Egyptian authorities have raided two pillars of the independent arts and culture scene in Cairo over the past 48 hours.
They targeted the Townhouse Gallery of Contemporary Art and the Merit Publishing House, both in downtown Cairo.
NPR’s Leila Fadel in Cairo tells our Newscast unit that the raids are raising alarm bells about freedom of expression in Egypt. Here’s more from Leila:
“Merit Publishing House’s founder, Mohamed Hashem, said on his Facebook page that their downtown headquarters were stormed. …
“In his post, he was defiant. He vowed to expose corruption, continue seminars and ‘dream of a homeland of life, freedom and social justice.’ ”
One publishing house employee was detained at the time and later ordered released, Leila says, though he had not yet been freed.
On the Townhouse Gallery raid, Leila reports that “a lawyer from the Association of Freedom of Thought and Expression said the raid happened late Monday by an interagency team from the Censorship Authority, Tax Authority, and others. Employees were told the closure is temporary.”
A Townhouse staffer downplayed the incident in an interview with Egyptian news website Ahram Online. Once a few paperwork issues are sorted, he said, the gallery will reopen.
Leila says there have been other recent raids on cultural spaces and that “there is concern that this is part of a pattern.” She notes: “Another gallery was raided and shut down two months ago and a seminar for the well-known author Alaa Aswany was canceled by security services earlier this month, according to the author.”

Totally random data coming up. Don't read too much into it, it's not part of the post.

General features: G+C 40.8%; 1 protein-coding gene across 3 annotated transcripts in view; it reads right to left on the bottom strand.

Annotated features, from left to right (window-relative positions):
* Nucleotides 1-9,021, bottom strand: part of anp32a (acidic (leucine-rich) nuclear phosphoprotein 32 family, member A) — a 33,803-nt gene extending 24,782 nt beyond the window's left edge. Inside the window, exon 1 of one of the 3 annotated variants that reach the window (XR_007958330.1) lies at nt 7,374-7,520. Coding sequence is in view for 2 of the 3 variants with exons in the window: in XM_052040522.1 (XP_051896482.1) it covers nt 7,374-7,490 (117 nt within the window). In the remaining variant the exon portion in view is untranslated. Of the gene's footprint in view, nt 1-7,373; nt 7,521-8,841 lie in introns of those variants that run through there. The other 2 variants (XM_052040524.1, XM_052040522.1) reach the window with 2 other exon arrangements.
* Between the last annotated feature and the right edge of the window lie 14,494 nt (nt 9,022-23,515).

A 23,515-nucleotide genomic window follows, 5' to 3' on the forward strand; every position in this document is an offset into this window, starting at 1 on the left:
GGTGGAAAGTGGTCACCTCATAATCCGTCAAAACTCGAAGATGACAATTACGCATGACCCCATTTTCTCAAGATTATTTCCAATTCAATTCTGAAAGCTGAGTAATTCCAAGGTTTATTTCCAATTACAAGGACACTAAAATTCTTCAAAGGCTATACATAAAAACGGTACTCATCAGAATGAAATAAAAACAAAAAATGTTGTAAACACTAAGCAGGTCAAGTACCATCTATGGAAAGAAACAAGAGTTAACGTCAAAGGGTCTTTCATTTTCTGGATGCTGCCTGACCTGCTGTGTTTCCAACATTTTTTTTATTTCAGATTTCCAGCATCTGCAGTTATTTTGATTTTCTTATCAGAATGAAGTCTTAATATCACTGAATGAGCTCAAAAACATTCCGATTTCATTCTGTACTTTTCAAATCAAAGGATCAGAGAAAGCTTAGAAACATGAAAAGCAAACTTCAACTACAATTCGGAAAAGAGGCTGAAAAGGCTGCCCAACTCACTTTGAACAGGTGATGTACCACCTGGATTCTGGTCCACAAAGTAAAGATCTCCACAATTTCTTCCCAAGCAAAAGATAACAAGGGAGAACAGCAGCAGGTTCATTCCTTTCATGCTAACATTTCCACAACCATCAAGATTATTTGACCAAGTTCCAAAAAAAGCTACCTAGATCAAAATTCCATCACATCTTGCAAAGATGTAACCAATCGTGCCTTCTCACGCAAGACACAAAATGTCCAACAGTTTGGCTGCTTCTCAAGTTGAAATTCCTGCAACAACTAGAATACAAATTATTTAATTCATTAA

The Townhouse Gallery, which opened in 1998, was among the first art spaces in Cairo outside the purview of the Ministry of Culture and is a leader in the independent art scene. Tucked away in an alley, it hosts art shows, concerts, seminars and theater productions.
Independent Egyptian news site Mada Masr says the Merit office was used as a haven for protesters during Egypt’s 2011 uprising. Here’s more from Mada:
“Established in 1998, Merit is an important actor in the publishing scene and is known both for its anti-censorship stance and for publishing experimental and unknown work. It publishes a wide variety of books, including poetry, fiction and nonfiction, but with a particular focus on young talent, the kind of writers who previously had to resort to self-publishing and extremely limited distribution.”
Hashem told Mada that the publishing house was planning to launch a book critical of Egypt’s media landscape on Wednesday. “If they want to scare us because of the noise we cause for them, we will continue to be noisy,” he said.
This comes as Egypt’s government continues its sweeping crackdown on dissent. Thousands of government opponents have been thrown in jail. The Committee to Protect Journalists says that “Egypt is second only to China as the world’s worst jailer of journalists in 2015.”